You are very involved with many different survival-related Yahoo Groups. How did you come to moderate so many of them? Any pointers or suggestions for group owners out there?

I moderate eight survival related groups, three television and movie survival related groups, and two firearms groups. Each of these groups takes a different perspective on survival issues. I also moderate several different cooking and camping groups. My involvement on these groups just evolved.. As I began to join and contribute to groups, I have been asked to help moderate some of them. Many group owners and moderators are familiar with each other, and when new groups formed, they looked for people with experience and similar views to help them.

Group owners need to make their groups as secure as possible. They should screen those people who apply carefully before they approve them. If I were going to begin a new group today, Yahoo monitors everything. I would carefully choose the title and description of the group. I would approve new members and keep them moderated at the beginning of their membership. Prospective group owners need to be aware that some group settings cannot easily be changed after they are chosen. Choose wisely.

Yahoo judges the standing of groups within their categories by how secure those groups are. With over 500 different survival related groups on Yahoo, a group needs to be at the beginning of the list to be seen by people searching for a group.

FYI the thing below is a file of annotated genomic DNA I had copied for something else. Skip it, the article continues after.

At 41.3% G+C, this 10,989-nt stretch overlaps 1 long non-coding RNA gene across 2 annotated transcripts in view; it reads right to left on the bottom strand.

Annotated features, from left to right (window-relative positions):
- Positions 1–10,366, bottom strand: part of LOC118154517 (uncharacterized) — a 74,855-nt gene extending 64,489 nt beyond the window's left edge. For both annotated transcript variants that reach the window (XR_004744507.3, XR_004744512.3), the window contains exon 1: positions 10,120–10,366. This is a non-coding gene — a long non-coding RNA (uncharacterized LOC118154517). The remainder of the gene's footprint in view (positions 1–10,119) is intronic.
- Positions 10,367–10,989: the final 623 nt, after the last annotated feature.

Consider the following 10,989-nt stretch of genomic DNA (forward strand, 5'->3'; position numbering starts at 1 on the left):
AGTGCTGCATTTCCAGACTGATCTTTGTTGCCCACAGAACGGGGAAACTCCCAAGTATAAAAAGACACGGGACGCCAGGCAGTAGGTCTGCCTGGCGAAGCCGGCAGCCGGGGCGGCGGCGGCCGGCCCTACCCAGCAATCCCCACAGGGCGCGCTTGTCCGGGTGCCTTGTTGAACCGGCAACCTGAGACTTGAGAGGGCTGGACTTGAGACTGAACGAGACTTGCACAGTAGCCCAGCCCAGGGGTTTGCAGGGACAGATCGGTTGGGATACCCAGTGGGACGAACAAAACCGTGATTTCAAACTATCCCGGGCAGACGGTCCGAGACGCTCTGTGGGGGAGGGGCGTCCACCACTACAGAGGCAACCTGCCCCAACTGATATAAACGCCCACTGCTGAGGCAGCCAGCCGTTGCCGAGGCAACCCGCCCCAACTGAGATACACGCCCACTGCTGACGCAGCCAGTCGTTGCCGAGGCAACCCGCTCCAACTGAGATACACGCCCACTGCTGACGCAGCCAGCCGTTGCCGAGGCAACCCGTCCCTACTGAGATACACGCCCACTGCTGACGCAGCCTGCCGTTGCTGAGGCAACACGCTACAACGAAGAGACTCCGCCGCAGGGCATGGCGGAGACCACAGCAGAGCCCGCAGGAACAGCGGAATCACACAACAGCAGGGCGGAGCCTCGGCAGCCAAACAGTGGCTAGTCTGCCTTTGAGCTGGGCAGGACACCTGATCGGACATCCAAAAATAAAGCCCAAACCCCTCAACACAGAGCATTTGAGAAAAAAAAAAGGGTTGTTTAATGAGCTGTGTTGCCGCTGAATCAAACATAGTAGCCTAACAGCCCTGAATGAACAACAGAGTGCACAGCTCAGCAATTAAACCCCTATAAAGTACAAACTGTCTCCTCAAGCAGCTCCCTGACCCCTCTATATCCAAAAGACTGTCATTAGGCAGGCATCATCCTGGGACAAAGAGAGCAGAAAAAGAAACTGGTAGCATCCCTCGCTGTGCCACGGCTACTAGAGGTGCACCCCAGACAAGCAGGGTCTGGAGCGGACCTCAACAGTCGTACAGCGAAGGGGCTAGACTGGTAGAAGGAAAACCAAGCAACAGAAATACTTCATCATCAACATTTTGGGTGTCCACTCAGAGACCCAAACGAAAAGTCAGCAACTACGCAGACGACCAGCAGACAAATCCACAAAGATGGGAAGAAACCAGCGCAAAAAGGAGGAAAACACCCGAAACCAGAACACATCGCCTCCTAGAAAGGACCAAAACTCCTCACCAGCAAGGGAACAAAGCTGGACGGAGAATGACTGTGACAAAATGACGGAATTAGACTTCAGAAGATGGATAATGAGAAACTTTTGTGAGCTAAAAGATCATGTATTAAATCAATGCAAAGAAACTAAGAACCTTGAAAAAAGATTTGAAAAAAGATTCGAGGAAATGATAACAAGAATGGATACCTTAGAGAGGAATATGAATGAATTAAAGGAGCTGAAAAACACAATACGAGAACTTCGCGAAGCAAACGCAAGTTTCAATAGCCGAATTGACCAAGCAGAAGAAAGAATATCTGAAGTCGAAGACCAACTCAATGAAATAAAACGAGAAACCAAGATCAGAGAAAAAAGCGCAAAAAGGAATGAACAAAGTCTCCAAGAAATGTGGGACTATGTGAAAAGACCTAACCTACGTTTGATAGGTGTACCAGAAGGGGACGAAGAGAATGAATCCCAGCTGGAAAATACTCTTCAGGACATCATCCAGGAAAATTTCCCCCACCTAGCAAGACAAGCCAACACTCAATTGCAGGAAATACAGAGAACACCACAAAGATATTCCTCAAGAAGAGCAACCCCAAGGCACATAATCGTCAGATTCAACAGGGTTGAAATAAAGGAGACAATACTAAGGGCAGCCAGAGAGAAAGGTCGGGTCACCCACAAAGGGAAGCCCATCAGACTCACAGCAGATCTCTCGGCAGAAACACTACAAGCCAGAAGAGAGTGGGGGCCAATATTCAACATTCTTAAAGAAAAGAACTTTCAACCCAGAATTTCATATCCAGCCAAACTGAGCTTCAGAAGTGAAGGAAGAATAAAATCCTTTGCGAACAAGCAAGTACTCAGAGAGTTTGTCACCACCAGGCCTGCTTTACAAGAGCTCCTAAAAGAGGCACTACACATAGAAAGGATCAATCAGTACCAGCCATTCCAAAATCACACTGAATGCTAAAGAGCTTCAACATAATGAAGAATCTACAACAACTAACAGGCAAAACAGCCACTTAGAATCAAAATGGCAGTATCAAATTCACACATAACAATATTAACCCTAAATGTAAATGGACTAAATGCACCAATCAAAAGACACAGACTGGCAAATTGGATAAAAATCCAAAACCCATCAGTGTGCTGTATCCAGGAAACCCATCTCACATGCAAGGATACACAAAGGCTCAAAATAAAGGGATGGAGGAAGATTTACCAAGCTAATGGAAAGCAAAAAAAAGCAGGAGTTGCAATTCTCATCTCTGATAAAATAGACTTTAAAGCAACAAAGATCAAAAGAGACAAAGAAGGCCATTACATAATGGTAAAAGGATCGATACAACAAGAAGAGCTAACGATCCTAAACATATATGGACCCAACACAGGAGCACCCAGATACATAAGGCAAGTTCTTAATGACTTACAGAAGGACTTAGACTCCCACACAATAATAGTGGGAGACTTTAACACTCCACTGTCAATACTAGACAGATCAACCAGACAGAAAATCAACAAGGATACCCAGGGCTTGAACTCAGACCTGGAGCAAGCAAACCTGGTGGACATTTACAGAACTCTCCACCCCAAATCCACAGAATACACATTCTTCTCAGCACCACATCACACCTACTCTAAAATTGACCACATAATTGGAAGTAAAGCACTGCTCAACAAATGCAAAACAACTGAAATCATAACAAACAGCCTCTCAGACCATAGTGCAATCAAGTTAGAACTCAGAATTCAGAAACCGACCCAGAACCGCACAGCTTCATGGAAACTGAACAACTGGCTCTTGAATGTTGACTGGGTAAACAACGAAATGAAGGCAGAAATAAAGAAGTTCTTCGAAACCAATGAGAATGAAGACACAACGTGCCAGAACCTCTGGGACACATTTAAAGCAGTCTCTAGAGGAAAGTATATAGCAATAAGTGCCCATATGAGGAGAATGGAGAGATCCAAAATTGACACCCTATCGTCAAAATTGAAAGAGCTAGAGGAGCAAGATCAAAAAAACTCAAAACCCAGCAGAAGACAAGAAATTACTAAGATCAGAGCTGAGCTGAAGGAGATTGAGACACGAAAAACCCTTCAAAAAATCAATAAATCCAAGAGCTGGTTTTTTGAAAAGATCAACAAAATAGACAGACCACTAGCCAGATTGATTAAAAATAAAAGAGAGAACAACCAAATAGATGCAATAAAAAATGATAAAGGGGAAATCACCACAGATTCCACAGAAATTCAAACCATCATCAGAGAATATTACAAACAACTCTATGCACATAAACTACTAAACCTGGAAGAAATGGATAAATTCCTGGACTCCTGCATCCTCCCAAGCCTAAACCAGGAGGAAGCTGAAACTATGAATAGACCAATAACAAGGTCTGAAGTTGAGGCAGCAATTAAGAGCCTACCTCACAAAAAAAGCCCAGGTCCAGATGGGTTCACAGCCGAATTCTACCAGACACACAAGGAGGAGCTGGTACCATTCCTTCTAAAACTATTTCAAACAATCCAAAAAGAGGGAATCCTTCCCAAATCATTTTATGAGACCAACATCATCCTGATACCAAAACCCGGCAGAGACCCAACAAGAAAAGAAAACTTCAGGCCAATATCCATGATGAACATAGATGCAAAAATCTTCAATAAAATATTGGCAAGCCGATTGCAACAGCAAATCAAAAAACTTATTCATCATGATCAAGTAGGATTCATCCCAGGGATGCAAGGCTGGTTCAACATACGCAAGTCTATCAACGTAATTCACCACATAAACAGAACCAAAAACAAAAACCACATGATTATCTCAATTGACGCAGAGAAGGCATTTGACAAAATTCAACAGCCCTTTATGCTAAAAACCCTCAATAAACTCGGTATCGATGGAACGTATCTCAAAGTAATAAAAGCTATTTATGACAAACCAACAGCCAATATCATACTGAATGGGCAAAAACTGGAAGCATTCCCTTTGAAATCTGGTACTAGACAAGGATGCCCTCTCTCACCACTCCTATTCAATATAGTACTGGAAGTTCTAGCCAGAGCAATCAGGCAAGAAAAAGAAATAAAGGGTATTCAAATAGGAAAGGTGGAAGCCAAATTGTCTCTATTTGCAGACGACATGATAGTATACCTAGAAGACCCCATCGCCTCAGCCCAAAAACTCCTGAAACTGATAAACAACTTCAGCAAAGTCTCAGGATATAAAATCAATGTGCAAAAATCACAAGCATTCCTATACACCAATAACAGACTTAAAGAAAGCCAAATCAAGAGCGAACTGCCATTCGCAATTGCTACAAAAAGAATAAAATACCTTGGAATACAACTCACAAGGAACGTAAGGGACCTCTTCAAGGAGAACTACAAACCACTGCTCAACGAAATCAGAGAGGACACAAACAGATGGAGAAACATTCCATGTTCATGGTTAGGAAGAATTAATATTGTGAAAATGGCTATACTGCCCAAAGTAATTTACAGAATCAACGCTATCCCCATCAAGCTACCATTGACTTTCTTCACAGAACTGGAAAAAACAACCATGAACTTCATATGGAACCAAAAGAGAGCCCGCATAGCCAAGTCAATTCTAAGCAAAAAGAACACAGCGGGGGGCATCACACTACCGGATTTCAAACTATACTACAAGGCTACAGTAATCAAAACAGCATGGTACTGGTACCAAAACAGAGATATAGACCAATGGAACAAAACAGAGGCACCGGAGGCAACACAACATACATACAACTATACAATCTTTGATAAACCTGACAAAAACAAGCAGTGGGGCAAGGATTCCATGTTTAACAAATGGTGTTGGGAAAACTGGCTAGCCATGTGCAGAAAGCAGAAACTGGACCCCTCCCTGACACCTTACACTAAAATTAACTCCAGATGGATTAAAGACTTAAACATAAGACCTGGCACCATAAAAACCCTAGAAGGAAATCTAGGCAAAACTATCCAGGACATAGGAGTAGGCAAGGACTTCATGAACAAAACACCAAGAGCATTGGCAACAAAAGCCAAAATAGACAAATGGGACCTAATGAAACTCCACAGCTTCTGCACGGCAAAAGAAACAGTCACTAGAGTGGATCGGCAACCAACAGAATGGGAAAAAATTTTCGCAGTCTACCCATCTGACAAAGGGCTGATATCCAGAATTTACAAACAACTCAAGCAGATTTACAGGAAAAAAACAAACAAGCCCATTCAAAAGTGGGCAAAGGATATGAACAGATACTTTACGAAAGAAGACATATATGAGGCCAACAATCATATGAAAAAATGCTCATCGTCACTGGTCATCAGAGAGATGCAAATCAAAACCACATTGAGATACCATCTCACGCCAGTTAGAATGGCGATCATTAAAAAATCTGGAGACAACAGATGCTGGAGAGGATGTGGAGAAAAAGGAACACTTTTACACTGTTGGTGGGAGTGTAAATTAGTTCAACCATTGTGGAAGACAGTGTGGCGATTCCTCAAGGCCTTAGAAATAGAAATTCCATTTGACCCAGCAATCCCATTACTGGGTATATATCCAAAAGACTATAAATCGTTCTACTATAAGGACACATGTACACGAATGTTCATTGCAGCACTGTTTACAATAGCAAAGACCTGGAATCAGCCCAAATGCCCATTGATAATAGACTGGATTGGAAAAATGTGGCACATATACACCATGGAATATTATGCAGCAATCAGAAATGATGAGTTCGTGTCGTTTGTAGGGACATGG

Group owners and members alike need to be aware of common rules of etiquette when dealing with groups. If you are not sure about a posting, contact the group owner first. It is much better to ask permission for something before you post it than to ask forgiveness after you post.

How much time do you spend daily, on average, moderating the various groups?

My wife says “too much time.” This varies, but I average two to three hours a day. When possible, I check groups morning and evening. I am a member of several other groups, and try to check these regularly.

How would you describe or explain your personal perspective on emergency preparedness?

I was raised to be self sufficient. Living in the country, we keep greater stocks of supplies. I would rather have something and not need it immediately, than to need it and not have it. My father and grandfather were great at making do with what they had, and rebuilding or repairing equipment. I hope they taught me a little.

If memory serves, one of your many hobbies is cast iron cooking. Any secrets or tips for those just starting out learning how to use cast iron cookware?